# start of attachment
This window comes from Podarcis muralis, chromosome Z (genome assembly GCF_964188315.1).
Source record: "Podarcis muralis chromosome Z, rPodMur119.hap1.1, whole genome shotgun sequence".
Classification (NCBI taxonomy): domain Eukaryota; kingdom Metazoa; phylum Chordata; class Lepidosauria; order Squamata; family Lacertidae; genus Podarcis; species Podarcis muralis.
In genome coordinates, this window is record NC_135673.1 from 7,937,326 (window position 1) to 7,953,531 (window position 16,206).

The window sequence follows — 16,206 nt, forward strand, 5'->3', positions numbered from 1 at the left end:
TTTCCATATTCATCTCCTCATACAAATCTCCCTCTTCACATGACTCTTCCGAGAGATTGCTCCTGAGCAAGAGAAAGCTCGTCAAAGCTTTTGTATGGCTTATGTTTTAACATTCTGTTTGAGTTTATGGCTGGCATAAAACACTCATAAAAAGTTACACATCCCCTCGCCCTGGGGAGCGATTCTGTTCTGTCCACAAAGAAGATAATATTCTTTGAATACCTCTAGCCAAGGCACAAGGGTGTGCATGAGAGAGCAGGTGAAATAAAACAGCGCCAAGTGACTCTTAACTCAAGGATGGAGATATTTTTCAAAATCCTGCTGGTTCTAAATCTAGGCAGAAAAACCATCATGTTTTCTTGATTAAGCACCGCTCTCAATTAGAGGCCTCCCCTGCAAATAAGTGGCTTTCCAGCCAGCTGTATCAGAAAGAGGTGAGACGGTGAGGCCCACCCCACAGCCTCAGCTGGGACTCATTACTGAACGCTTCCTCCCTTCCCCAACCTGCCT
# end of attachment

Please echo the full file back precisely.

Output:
This window comes from Podarcis muralis, chromosome Z (genome assembly GCF_964188315.1).
Source record: "Podarcis muralis chromosome Z, rPodMur119.hap1.1, whole genome shotgun sequence".
Classification (NCBI taxonomy): domain Eukaryota; kingdom Metazoa; phylum Chordata; class Lepidosauria; order Squamata; family Lacertidae; genus Podarcis; species Podarcis muralis.
In genome coordinates, this window is record NC_135673.1 from 7,937,326 (window position 1) to 7,953,531 (window position 16,206).

The window sequence follows — 16,206 nt, forward strand, 5'->3', positions numbered from 1 at the left end:
TTTCCATATTCATCTCCTCATACAAATCTCCCTCTTCACATGACTCTTCCGAGAGATTGCTCCTGAGCAAGAGAAAGCTCGTCAAAGCTTTTGTATGGCTTATGTTTTAACATTCTGTTTGAGTTTATGGCTGGCATAAAACACTCATAAAAAGTTACACATCCCCTCGCCCTGGGGAGCGATTCTGTTCTGTCCACAAAGAAGATAATATTCTTTGAATACCTCTAGCCAAGGCACAAGGGTGTGCATGAGAGAGCAGGTGAAATAAAACAGCGCCAAGTGACTCTTAACTCAAGGATGGAGATATTTTTCAAAATCCTGCTGGTTCTAAATCTAGGCAGAAAAACCATCATGTTTTCTTGATTAAGCACCGCTCTCAATTAGAGGCCTCCCCTGCAAATAAGTGGCTTTCCAGCCAGCTGTATCAGAAAGAGGTGAGACGGTGAGGCCCACCCCACAGCCTCAGCTGGGACTCATTACTGAACGCTTCCTCCCTTCCCCAACCTGCCT